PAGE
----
With regard to the period between the 1530s and 1640s, the great Marxian historian Steve Stern divides the economic system that prevailed in the area around the city of Huamanga in Peru—and, by extension, the system in much of Spanish Latin America—into three stages.
The first stage, lasting until the 1570s, was dominated by encomenderos and priests who pioneered relationships with local Andean societies. (An encomendero was a “Spanish colonizer in whose charge the Crown ‘entrusted’ Indians, from whom the encomendero could collect tribute and labor services in exchange, presumably, for tending to the natives’ spiritual and material welfare.” This system of encomiendas—a term that denotes the grant of Indians to an encomendero—was, as you see, quasi-feudal.) “Colonials [i.e., the Europeans] depended greatly upon uneasy alliances with ethnic societies and their chiefs to secure the labor and goods they needed: labor for construction, transport, mines, textile manufactures, artisanry, agriculture, and ranching, and goods ranging from precious metals to basic foodstuffs to an enormous variety of handicrafts.”
In the 1560s this system started to break down under Indian resistance to Europeans’ demands for larger and more stable supplies of labor to work newly discovered mines. Also, radical Indian politico-religious movements threatened Spanish power. The colonial state was too weak to do much about these problems until the viceroy Toledo stepped in in the 1570s and reorganized the whole economic, political, and social system. He made the state much stronger, in fact instituted a “state form of extraction” defined by tributes and the mita, a “colonial forced-labor draft institution providing rotations of native laborers to selected beneficiaries of the state.” “The mitas, especially, made it possible to mine and refine large quantities of mercury and silver, to manufacture textiles in obrajes [i.e., workshops] employing the labors of a hundred or more Indians each, and to advance commercial agriculture and ranching.”
Again, though, Indian resistance—and population decline—eventually caused major problems. “Huamanga’s native peoples adapted to the rise of state-sponsored extraction by engaging in aggressive, persistent, often shrewd use of Spanish juridical institutions to lower legal quotas [for tributes and mitas], delay delivery of specific corvées and tributes, disrupt production, and the like. Threatened with instability, legal entanglements, and a growing squeeze on their labor supply, elites had to resort to alternatives that might shield them from judicial politics, and assure more direct control over a clientele of laborers and dependents.”
By 1630 or 1640, therefore, private forms of exploitation had grown more important. “Yanaconaje [i.e., “an institution of long-term personal bondage attaching [retainers or serfs] to masters”] and other forms of peonage, wage labor and work contracts, extralegal tributes and corvées arranged through [Spanish magistrates] or other functionaries—these, along with African slavery, represented the dynamic, growing forces of the early seventeenth century.” All three of these forms of economic exploitation, even the “private” form (except when it involved wage-labor), bore distinct resemblances to feudalism and/or slavery.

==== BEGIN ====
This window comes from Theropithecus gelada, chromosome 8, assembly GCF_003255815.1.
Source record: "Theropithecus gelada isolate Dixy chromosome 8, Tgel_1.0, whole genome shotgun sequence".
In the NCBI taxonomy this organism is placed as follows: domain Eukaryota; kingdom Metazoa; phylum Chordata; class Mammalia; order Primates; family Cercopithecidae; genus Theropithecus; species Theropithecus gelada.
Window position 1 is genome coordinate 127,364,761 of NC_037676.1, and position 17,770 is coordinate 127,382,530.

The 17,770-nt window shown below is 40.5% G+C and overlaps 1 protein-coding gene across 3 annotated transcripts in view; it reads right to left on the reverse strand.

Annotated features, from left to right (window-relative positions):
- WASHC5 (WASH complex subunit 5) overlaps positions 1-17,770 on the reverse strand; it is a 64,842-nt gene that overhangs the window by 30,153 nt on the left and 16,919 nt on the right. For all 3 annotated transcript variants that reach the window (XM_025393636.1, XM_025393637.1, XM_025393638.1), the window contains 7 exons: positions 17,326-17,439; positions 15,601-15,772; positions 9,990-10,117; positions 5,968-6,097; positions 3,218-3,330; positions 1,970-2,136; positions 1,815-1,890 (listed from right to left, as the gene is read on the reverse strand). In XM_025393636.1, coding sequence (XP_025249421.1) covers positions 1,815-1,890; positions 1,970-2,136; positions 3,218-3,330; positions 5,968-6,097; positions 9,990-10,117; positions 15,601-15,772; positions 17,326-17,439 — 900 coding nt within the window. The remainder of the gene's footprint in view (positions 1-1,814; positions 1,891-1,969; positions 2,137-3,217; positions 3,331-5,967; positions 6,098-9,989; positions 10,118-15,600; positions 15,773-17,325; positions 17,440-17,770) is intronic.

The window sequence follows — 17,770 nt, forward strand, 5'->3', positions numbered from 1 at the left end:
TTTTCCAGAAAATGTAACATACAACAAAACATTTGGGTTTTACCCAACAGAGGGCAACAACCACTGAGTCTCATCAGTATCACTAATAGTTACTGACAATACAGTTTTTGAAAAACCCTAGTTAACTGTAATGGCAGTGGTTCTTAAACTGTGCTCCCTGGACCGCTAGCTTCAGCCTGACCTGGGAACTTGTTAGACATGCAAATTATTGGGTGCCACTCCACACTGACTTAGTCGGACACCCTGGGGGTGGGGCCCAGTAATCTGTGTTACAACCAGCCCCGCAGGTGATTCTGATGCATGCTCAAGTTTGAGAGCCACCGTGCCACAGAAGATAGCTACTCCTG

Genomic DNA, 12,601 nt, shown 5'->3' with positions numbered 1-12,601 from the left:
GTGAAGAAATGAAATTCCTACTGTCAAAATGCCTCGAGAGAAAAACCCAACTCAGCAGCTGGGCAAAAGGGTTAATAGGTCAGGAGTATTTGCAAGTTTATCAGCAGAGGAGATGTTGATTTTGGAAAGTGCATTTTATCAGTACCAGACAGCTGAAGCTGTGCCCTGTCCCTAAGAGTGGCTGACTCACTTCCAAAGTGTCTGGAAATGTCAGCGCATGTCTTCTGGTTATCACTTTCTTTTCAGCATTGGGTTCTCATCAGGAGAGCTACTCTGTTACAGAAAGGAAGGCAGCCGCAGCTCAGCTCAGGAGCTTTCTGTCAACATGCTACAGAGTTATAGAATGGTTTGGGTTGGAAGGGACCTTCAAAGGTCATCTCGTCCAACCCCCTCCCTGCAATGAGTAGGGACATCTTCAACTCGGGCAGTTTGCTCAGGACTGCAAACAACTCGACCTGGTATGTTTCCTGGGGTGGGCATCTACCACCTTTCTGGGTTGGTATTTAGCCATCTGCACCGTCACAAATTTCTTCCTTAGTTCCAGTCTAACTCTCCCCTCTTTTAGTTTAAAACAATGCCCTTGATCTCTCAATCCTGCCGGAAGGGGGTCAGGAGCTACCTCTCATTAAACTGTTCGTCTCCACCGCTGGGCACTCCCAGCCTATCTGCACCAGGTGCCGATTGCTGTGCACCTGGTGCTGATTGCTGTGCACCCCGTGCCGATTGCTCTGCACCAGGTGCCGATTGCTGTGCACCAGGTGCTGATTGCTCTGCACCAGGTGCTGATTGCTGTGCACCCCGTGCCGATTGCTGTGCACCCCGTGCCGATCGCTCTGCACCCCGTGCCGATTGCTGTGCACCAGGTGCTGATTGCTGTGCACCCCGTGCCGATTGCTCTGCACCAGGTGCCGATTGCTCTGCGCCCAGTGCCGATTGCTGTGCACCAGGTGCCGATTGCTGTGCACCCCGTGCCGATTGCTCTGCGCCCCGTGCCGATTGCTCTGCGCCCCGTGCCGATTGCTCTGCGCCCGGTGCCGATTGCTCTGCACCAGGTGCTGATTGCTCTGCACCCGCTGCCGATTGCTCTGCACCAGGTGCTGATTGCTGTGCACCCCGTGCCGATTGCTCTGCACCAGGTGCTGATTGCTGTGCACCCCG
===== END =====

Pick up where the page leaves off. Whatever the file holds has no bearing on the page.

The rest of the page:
The labor system which matured in early seventeenth-century Huamanga thus differed sharply from the one with which the colonials began. Exploitation had evolved in three distinct stages, and in each case the transition from one phase to the next bore witness to the impact of native resistance on colonial policies and strategies. In the 1560s, Indian activity led to a crisis of the colonial system as a whole.... In the 1570s a powerful reformist state rescued the colonials and launched a new era of political control and economic prosperity. A half-century later, Indian resistance no longer threatened European hegemony or the social and economic structure as a whole. But conflict had continued, and native activity created a labor problem which, again, forced elites to modify social and economic strategies. Shortages, bottlenecks, and disruptions affecting specific enterprises, rather than a generalized crisis of colonial rule and extraction, rendered official Toledan institutions obsolete, and spurred a further evolution in Huamanga’s history of labor.
Incidentally, the conventional narrative that Spaniards came in, destroyed Indian society wholesale, and built their own colonial structures on top of the ruins is simplistic. Traditional kinship structures and forms of social organization persisted for a long time; the colonials used them to organize the extraction of surplus labor. By the late sixteenth century, incipient class contradictions in Indian society—between chiefs and their kinfolk, for example, and between a small Indian elite and the peasant majority—were growing, such that some natives were in a “contradictory class location,” sharing certain interests with the colonial system that gave them a degree of power and wealth and other interests with their peasant kinfolk who were harshly exploited. But it took a very long time for colonial expropriations and the burgeoning commercial economy to so undermine the self-sufficiency of local Indian societies that traditional structures disintegrated. (By the early seventeenth century their slow disintegration was very visible but by no means remotely complete.)